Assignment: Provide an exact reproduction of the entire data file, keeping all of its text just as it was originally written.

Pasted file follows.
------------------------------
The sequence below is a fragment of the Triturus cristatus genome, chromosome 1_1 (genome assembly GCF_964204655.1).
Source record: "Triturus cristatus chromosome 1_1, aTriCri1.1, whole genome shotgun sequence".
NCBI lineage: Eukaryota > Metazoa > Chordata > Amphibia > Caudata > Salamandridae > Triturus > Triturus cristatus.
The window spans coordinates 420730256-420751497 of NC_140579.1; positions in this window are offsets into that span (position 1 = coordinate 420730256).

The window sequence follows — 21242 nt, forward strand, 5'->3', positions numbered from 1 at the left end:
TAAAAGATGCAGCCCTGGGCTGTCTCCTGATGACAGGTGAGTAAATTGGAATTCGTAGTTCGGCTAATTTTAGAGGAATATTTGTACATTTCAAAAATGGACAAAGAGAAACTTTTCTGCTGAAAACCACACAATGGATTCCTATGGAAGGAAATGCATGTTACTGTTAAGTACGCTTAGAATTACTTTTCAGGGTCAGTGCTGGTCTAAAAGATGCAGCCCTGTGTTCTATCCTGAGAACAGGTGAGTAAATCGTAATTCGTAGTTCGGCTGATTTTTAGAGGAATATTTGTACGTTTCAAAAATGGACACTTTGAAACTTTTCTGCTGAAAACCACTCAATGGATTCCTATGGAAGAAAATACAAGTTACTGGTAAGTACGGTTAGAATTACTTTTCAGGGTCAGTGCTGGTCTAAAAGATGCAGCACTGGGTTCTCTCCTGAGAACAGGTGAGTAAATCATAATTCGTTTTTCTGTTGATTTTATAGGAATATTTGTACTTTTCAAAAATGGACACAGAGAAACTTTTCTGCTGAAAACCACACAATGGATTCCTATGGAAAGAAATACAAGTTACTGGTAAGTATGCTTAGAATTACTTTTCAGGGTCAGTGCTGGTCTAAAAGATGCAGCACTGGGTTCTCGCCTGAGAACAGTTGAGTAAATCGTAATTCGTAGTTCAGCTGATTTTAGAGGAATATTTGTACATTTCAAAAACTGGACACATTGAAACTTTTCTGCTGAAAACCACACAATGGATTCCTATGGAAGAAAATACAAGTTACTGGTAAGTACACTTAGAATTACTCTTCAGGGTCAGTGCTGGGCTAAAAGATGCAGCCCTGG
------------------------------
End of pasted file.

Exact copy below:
The sequence below is a fragment of the Triturus cristatus genome, chromosome 1_1 (genome assembly GCF_964204655.1).
Source record: "Triturus cristatus chromosome 1_1, aTriCri1.1, whole genome shotgun sequence".
NCBI lineage: Eukaryota > Metazoa > Chordata > Amphibia > Caudata > Salamandridae > Triturus > Triturus cristatus.
The window spans coordinates 420730256-420751497 of NC_140579.1; positions in this window are offsets into that span (position 1 = coordinate 420730256).

The window sequence follows — 21242 nt, forward strand, 5'->3', positions numbered from 1 at the left end:
TAAAAGATGCAGCCCTGGGCTGTCTCCTGATGACAGGTGAGTAAATTGGAATTCGTAGTTCGGCTAATTTTAGAGGAATATTTGTACATTTCAAAAATGGACAAAGAGAAACTTTTCTGCTGAAAACCACACAATGGATTCCTATGGAAGGAAATGCATGTTACTGTTAAGTACGCTTAGAATTACTTTTCAGGGTCAGTGCTGGTCTAAAAGATGCAGCCCTGTGTTCTATCCTGAGAACAGGTGAGTAAATCGTAATTCGTAGTTCGGCTGATTTTTAGAGGAATATTTGTACGTTTCAAAAATGGACACTTTGAAACTTTTCTGCTGAAAACCACTCAATGGATTCCTATGGAAGAAAATACAAGTTACTGGTAAGTACGGTTAGAATTACTTTTCAGGGTCAGTGCTGGTCTAAAAGATGCAGCACTGGGTTCTCTCCTGAGAACAGGTGAGTAAATCATAATTCGTTTTTCTGTTGATTTTATAGGAATATTTGTACTTTTCAAAAATGGACACAGAGAAACTTTTCTGCTGAAAACCACACAATGGATTCCTATGGAAAGAAATACAAGTTACTGGTAAGTATGCTTAGAATTACTTTTCAGGGTCAGTGCTGGTCTAAAAGATGCAGCACTGGGTTCTCGCCTGAGAACAGTTGAGTAAATCGTAATTCGTAGTTCAGCTGATTTTAGAGGAATATTTGTACATTTCAAAAACTGGACACATTGAAACTTTTCTGCTGAAAACCACACAATGGATTCCTATGGAAGAAAATACAAGTTACTGGTAAGTACACTTAGAATTACTCTTCAGGGTCAGTGCTGGGCTAAAAGATGCAGCCCTGG